Opinion

Indira A.R. Lakshmanan

Trump’s bromance with the dictator of the day: Who’s our favorite autocrat now?

This undated picture released by North Korea's official Korean Central News Agency (KCNA) on April 26, 2017 shows North Korean leader Kim Jong-Un (C) attending the combined fire demonstration of the services of the Korean People's Army in celebration of its 85th founding anniversary at the airport of eastern front. / AFP PHOTO / KCNA VIA KNS / STR / South Korea OUT / REPUBLIC OF KOREA OUT ---EDITORS NOTE--- RESTRICTED TO EDITORIAL USE - MANDATORY CREDIT "AFP PHOTO/KCNA VIA KNS" - NO MARKETING NO ADVERTISING CAMPAIGNS - DISTRIBUTED AS A SERVICE TO CLIENTS THIS PICTURE WAS MADE AVAILABLE BY A THIRD PARTY. AFP CAN NOT INDEPENDENTLY VERIFY THE AUTHENTICITY, LOCATION, DATE AND CONTENT OF THIS IMAGE. THIS PHOTO IS DISTRIBUTED EXACTLY AS RECEIVED BY AFP. / STR/AFP/Getty Images

AFP PHOTO/KCNA VIA KNS/Getty Images

President Trump has called North Korean leader Kim Jong Un a “smart cookie.”

He may be a son of a bitch, but he’s our son of a bitch” is oft-attributed — perhaps apocryphally — to Franklin D. Roosevelt and Secretary of State Cordell Hull, referring privately to Nicaraguan strongman Anastasio Somoza or Dominican despot Rafael Trujillo, two US-friendly dictators who pillaged their nations and abused their populations until both were assassinated.

Washington has a history of setting aside democratic ideals in foreign policy when autocrats were perceived as best for US interests. What’s good for the American goose wasn’t always seen as good for the foreign gander. Consider the elected leaders the CIA helped topple and the bad hombres installed in the name of anticommunism in Iran, Guatemala, and Chile, to name a few.

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Those were done of course under heavy veils of secrecy and hypocrisy, and the bygone notion that democracy and human rights should take a back seat in our foreign policy-making isn’t something any post-Cold War US president would endorse or admit. That is — until now.

In the latest jaw-dropping installment of “Oh no he didn’t,” Donald Trump sent verbal valentines this week to the most sociopathic tyrants on earth. Meanwhile, his secretary of state said American values won’t be our guiding light if they get in the way of the bottom line. Take that, George Washington and you naive Founding Fathers.

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First, Trump called North Korea’s maniacal Kim Jong Un — who runs forced-labor and starvation camps and reportedly was behind the assassination of his brother and uncle — a “smart cookie” whom Trump would be “honored” to meet.

Trump had a “very friendly” call with Philippine leader Rodrigo Duterte, who bragged about personally murdering people and wishing he’d been “first in line” to gang-rape an Australian missionary. Philippine police and death squads have killed 7,000 people in a state-sanctioned drug war in Duterte’s first eight months in office, according to Human Rights Watch, and Trump wants to roll out a red carpet for him.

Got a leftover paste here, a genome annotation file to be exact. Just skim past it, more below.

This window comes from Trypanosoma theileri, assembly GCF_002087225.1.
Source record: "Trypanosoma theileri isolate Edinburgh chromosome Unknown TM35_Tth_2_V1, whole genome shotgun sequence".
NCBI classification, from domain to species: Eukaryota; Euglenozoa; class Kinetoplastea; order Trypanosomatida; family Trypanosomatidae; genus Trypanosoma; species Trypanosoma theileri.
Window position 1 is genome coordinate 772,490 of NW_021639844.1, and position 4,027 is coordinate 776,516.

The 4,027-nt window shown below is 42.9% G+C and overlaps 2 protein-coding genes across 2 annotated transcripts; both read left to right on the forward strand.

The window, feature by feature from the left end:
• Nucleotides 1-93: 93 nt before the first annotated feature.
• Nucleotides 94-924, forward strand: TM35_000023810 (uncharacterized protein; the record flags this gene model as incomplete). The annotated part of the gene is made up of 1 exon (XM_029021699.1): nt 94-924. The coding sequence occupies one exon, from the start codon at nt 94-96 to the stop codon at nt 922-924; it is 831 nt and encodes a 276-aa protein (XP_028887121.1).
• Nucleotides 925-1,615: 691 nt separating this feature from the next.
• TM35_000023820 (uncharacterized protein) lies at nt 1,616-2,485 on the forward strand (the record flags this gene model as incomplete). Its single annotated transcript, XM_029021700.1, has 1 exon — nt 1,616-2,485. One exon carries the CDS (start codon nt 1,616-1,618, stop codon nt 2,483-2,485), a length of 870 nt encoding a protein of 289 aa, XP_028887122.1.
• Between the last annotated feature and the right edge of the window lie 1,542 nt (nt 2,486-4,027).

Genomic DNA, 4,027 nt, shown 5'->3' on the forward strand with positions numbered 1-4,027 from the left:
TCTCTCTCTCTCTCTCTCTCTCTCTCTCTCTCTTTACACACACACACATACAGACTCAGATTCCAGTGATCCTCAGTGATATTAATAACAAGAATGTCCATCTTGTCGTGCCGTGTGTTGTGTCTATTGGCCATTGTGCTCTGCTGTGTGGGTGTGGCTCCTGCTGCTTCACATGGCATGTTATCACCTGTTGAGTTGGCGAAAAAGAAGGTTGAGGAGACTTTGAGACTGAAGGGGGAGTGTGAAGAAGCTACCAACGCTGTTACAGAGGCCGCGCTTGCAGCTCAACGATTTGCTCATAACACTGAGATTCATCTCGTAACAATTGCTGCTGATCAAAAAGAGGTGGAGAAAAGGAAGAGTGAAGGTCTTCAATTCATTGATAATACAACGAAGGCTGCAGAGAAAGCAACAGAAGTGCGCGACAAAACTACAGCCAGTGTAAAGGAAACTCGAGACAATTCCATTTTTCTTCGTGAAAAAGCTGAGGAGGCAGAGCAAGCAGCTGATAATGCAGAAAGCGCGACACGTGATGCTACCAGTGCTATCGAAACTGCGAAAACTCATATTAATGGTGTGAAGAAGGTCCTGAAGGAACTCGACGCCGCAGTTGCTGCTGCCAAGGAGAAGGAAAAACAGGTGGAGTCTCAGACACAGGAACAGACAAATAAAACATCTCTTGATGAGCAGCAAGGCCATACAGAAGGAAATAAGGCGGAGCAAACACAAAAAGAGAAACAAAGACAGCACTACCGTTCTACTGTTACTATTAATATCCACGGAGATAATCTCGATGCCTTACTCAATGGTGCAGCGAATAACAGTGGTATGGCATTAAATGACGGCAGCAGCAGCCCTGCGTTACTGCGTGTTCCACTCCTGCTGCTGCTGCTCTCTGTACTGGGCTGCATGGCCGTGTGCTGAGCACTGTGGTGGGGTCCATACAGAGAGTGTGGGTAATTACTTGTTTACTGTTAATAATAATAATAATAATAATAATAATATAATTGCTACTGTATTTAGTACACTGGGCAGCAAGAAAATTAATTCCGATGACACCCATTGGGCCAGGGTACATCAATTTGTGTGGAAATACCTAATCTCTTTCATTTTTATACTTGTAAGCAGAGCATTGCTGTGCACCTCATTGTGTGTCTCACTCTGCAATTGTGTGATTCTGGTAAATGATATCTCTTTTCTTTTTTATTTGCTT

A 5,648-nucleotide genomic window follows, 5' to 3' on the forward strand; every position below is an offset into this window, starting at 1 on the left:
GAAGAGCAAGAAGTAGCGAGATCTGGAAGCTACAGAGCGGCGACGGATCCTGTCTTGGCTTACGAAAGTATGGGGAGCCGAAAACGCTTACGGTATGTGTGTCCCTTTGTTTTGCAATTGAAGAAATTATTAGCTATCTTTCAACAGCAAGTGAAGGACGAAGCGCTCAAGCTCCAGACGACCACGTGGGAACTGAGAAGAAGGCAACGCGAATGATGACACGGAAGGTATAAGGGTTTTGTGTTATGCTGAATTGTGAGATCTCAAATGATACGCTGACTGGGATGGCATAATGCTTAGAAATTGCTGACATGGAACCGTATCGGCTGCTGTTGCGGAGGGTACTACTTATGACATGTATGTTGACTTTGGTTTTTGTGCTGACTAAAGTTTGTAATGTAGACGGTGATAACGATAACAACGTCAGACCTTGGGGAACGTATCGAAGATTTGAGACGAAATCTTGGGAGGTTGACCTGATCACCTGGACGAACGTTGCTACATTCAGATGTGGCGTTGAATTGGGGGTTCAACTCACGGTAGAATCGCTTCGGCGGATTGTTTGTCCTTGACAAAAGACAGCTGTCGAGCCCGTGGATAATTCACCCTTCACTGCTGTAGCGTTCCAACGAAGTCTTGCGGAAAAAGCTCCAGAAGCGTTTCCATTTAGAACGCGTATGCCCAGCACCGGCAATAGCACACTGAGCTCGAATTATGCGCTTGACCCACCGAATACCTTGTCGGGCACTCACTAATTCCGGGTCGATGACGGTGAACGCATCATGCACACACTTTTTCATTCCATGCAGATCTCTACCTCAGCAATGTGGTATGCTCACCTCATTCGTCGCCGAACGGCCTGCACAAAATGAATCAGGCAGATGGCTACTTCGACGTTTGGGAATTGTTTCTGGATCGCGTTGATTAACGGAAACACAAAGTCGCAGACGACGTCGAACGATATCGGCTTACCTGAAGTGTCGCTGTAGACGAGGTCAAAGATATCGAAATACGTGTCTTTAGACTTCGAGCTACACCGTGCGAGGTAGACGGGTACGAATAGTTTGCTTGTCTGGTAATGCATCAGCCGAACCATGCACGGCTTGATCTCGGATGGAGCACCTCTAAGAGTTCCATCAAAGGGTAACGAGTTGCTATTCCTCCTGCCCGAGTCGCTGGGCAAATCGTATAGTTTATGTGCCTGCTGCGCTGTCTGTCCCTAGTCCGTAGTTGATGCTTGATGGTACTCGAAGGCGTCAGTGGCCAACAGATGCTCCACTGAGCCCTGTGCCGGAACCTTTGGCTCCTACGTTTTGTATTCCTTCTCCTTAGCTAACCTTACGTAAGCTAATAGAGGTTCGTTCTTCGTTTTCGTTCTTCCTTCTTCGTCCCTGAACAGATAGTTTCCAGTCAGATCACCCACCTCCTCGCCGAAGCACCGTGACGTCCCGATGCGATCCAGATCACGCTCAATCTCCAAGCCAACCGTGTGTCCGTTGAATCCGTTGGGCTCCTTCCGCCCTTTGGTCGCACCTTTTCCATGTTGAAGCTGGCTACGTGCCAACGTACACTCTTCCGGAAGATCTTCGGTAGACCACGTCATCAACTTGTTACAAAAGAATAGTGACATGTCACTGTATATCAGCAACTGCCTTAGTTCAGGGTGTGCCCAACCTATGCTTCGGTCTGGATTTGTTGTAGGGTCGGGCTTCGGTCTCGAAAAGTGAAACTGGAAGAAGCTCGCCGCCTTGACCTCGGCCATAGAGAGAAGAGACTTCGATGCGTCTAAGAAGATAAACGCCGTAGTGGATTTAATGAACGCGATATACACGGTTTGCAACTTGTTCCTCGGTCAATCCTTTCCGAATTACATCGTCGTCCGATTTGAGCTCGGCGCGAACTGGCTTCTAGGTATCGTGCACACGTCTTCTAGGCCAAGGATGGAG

Trump has lavished praise on autocrats who’ve stifled the press, jailed opponents, and expanded absolute powers: China’s Xi Jinping, Turkey’s Recep Tayyip Erdoğan, and Egypt’s Abdel Fattah el-Sisi. These bad-guy bro-crushes aren’t surprising if you paid attention during the campaign. Trump praised strongmen Vladimir Putin, Saddam Hussein, Moammar Khadafy, and others.

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According to Secretary of State Rex Tillerson, putting “America First” means not promoting the American way abroad when “it really creates obstacles to our ability to advance our national security interests, our economic interests.”

That “doesn’t mean we don’t advocate for and aspire to freedom, human dignity, and the treatment of people. . . . But I think it is — I think it’s really important that all of us understand the difference between policy and values,” Tillerson told State Department employees Wednesday.

In other words, “freedom, human dignity, and the treatment of people” are OK as long as they don’t interfere with important stuff like security and money, ka-ching!

Ironically, Tillerson’s comments came the same day 15 senators, led by Republican Marco Rubio of Florida, wrote to Trump reminding him that the liberties extolled in the Declaration of Independence aren’t uniquely American. “Being fortunate to enjoy these freedoms ourselves, we have the moral imperative to promote democracy and human rights across the globe,” the senators wrote.

All credit to the senators for making their case, but I suspect it will fall on ears deaf to reason.

Indira A.R. Lakshmanan is a Washington columnist and the Newmark chair in journalism ethics at the Poynter Institute. Follow her on Twitter @Indira_L.
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